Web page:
Consumer Resources

National Consumer Protection Week - March 2-8, 2014

"The FDIC is proud to be one of the organizing partners of National Consumer Protection Week because helping consumers make informed decisions about their money is an important part of what the FDIC does," said Chairman Martin J. Gruenberg. "We also want the public to be aware that FDIC.gov provides resources to learn about bank and credit accounts, maintaining a budget, building savings and avoiding scams."

The five tips, all from the FDIC's free quarterly newsletter FDIC Consumer News, cover:

  • How to protect your plastic from high-tech criminals;
  • What you should know about using debit, credit and prepaid cards;
  • How to resolve errors on your bank or credit card account;
  • What every borrower should know about the new mortgage rules; and
  • Steps you can take to improve your credit score and pay less for loans.

The FDIC's Web page also will feature quick links to several of the agency's most popular online resources for consumers as well as small businesses.

Visit FDIC.gov now.

Resources to help you manage your money

www.MyMoney.gov - the Federal Government's website dedicated to helping Americans understand more about their money - how to save it, invest it, and manage it to meet their personal goals. You can use the resources on this site to learn how to manage your money better - and we hope you'll share what you learn with others.

Steps to Create a Budget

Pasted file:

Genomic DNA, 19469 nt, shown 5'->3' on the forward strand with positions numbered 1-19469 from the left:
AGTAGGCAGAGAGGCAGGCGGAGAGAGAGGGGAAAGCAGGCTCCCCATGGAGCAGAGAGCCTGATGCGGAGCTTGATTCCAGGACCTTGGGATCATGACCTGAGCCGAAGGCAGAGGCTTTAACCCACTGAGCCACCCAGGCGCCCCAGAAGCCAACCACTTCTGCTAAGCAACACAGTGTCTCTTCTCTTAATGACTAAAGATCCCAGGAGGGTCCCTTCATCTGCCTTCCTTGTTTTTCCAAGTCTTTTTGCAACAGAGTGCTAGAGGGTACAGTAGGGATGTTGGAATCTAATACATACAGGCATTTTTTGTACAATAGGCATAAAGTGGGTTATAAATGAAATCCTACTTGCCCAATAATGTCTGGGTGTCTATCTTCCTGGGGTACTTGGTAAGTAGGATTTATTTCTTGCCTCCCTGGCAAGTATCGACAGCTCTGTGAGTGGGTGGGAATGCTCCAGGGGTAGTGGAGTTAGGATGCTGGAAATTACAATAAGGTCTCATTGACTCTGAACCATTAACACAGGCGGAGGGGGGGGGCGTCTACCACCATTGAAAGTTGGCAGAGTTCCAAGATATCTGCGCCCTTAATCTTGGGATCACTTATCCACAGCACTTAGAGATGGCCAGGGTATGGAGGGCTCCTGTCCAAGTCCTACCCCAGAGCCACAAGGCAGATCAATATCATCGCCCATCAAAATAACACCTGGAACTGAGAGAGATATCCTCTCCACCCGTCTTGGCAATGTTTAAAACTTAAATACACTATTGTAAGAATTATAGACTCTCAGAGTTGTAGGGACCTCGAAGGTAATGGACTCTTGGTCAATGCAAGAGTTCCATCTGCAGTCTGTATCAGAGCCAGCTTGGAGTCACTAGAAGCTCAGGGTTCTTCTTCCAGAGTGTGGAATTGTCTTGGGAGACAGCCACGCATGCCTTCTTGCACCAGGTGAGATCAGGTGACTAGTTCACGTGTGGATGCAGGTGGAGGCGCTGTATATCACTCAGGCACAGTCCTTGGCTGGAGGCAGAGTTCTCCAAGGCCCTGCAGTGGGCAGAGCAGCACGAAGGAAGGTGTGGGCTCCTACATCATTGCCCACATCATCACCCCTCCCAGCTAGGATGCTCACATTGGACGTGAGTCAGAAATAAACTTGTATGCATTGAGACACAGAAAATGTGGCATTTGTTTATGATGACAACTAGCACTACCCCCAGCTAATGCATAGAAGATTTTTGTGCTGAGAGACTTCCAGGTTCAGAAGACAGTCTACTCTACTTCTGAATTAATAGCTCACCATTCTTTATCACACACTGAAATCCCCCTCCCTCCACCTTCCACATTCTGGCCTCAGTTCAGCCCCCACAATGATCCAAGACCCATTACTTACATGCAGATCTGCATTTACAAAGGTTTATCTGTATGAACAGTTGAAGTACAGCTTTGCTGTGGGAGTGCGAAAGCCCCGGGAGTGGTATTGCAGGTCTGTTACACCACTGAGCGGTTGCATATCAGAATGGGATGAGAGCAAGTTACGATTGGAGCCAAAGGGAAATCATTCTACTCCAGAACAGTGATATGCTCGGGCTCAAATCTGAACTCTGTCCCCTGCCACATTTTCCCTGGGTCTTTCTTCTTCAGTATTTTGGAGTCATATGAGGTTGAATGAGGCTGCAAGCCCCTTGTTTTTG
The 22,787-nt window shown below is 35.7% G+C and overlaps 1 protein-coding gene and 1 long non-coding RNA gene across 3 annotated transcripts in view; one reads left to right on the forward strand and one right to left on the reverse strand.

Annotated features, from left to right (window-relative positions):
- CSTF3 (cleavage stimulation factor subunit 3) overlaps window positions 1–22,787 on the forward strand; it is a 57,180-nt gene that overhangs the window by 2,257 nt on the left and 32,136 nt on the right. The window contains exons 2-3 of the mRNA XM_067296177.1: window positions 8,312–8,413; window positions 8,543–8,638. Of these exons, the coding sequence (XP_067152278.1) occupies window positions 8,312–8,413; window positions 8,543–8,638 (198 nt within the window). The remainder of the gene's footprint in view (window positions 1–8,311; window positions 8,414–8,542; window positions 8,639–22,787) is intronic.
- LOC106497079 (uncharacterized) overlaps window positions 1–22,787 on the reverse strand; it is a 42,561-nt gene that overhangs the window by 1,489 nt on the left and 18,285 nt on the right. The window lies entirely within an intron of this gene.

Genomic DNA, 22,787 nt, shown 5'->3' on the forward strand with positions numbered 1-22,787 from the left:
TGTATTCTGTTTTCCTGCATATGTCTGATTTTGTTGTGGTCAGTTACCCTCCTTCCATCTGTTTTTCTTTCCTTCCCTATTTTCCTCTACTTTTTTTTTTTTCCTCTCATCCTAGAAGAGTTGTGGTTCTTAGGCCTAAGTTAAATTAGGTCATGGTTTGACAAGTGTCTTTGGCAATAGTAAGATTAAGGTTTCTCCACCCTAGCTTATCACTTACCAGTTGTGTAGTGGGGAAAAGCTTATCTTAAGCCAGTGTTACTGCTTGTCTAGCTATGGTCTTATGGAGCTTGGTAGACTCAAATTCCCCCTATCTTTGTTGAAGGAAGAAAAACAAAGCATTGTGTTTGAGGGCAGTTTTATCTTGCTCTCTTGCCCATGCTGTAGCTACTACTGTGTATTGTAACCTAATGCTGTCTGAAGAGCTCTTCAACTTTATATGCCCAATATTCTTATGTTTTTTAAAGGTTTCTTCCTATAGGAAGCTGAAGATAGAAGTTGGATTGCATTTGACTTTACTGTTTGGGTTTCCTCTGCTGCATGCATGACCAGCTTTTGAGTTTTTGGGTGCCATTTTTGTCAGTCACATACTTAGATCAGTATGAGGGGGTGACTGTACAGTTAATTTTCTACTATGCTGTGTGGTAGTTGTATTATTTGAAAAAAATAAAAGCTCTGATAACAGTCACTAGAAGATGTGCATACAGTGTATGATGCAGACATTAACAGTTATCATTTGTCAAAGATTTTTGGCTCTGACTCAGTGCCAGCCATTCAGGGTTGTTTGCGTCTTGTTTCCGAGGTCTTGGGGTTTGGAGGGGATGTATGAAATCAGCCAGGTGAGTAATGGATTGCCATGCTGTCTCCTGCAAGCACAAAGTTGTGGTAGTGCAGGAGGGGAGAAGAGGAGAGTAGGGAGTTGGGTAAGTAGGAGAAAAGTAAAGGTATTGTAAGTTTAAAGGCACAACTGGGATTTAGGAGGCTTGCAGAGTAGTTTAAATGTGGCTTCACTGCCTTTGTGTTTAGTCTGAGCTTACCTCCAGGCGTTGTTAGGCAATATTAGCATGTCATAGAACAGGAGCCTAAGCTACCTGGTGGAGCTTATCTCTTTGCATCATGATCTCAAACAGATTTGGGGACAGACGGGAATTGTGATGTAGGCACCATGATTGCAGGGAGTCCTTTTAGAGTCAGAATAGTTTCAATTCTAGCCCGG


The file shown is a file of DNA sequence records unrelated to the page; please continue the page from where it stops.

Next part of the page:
In these tough economic times, it is more important than ever for families to develop a budget and stick to it. Rainy-day funds, savings for college, or just making your rent payment can all be made easier with a budget. American Gateway Bank supports its customer's efforts to budget and save by offering expert guidance.
A financial goal can be very motivating. Whether you are saving for a family vacation, a down payment for a house or a new pair of shoes, if you stick to a plan, you're likely to achieve your goal.
Putting together a household budget requires time and effort. We offer the following steps to create a budget:

  • Be a Spending Sleuth. Track every penny you spend for a month. Keep receipts and write everything down. This will be an eye-opening experience and will help you see where you can cut back.
  • Count Your Money. Determine the total amount of money coming in. Include only your take home pay (your salary minus taxes and deductions). Your income may also include tips, child support, investment income, etc.